WomenWithVRHeadset-WSJ 20160523

Photo: Jason Lee/Reuters

Christopher Mims’ WSJ column argued today that all this VR hype is about to crash. I tend to agree with his assessment. VR is over-hyped (except for the gamers, for which it is like Christmas morning every week). However, for main street, VR will be a brief curiosity for years to come, despite efforts by IMAX and many others.

Mims’ argument is that VR hardware is progressing nicely but VR content is woefully lacking, remaining as glitzy demo-ware. He gives several parallels from past technology waves, like early TV and the recent 3D TV. The VR developers, like Oculus and HTC, are generously funded studios to generate VR content. However, the creation of a healthy self-sustainable business segment for VR content is still years off. Mins predicts that “disappointment will continue until 2018 or so …for mainstream consumers”.

In his personal experimentation with leading VR headsets, Mims confirms “the astonishing long-term potential of VR…which literally left me wobbly in the knees”. He states that the key is the illusion of “presence” which is “a trick reliably induced by placing a person virtually on the precarious edge, staring down at a vastness with nothing to prevent you from falling into it”. He continues, “Presence is easier to achieve in games, because many offer full freedom of movement and interactivity”. He implies that mainstream VR content will require more years of maturity to create production pipelines, creative talents, best practices, productive tools, and hearty market segments.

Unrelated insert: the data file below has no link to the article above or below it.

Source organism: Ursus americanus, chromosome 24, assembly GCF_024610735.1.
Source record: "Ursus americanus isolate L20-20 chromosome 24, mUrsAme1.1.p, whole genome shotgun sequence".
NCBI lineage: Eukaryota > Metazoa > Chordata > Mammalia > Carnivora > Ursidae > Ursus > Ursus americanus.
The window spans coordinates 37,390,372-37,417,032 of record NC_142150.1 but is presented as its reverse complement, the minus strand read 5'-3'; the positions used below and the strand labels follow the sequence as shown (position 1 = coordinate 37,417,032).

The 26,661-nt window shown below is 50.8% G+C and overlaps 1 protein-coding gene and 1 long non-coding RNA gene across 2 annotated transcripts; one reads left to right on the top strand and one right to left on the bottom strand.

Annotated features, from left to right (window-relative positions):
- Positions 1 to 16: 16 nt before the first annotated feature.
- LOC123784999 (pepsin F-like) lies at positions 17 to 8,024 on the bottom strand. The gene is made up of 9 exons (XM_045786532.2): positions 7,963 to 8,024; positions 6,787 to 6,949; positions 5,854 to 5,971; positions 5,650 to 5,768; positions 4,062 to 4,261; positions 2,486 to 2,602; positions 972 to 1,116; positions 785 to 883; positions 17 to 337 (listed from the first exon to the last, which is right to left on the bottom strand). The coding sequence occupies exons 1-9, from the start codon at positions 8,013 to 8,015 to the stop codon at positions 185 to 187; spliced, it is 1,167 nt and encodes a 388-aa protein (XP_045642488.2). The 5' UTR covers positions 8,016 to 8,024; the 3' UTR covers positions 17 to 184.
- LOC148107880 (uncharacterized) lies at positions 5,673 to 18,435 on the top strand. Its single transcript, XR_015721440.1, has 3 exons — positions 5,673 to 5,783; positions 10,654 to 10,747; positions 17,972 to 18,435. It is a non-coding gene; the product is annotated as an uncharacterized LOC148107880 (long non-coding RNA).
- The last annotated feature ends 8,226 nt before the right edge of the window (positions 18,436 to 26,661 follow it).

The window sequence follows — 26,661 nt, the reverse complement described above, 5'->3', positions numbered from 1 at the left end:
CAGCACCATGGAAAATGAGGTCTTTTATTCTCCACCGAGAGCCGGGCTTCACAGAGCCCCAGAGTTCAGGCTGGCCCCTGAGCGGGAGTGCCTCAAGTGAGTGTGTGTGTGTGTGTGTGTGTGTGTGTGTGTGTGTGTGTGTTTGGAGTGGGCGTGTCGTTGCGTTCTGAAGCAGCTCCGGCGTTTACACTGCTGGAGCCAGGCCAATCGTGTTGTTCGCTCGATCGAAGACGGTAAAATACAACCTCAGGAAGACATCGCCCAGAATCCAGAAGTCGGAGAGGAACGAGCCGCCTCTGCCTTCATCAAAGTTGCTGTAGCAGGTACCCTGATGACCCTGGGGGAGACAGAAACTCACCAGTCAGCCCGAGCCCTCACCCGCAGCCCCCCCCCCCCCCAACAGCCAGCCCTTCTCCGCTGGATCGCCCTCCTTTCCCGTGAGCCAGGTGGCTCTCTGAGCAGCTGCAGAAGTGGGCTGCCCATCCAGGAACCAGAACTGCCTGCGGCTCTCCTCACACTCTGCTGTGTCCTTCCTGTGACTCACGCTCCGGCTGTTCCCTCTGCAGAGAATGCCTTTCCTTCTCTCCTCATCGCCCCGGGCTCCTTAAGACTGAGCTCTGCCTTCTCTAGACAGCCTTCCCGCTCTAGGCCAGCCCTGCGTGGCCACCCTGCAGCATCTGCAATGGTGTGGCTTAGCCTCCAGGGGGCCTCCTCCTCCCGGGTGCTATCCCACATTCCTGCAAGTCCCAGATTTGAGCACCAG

Relevance to Immersive Analytics

Mins assessment is sobering and should be heeded by the IA community. The message is… Do not hype the VR part of immersive analytics! We should focus on building immersive data worlds that demonstrate tangible value for normal people (shsss…which by the way happens to use some VR technology).

A deeper point is that IA has the opportunity to fill this current VR content deficient. Think of a constantly updated info-graphic, except you immersively walk into it. It is data-driven and engaging via creative design and cleaver software. Once the software and design is developed, the info-graphic would continue to generate constantly changing VR content attracting people long-term.

For instance, take a rich useful data stream (like weather, Wikipedia, financial markets, terrorism), build a well-designed immersive data world, and offer it as a public cloud service. The data world should blend current and historical data, along with custom interactive analytics to drill deeply into any aspect. Wrap the data world in a social collaboration layer (like Pinterest for data enthusiasts) so that people can share insights …and get excited about the insights of others.

This is like… Qlik/Tableau/Spark meets Oculus/Hive/StarVR on a dark and stormy night. What will emerge from the shadows? Let’s build it and see!

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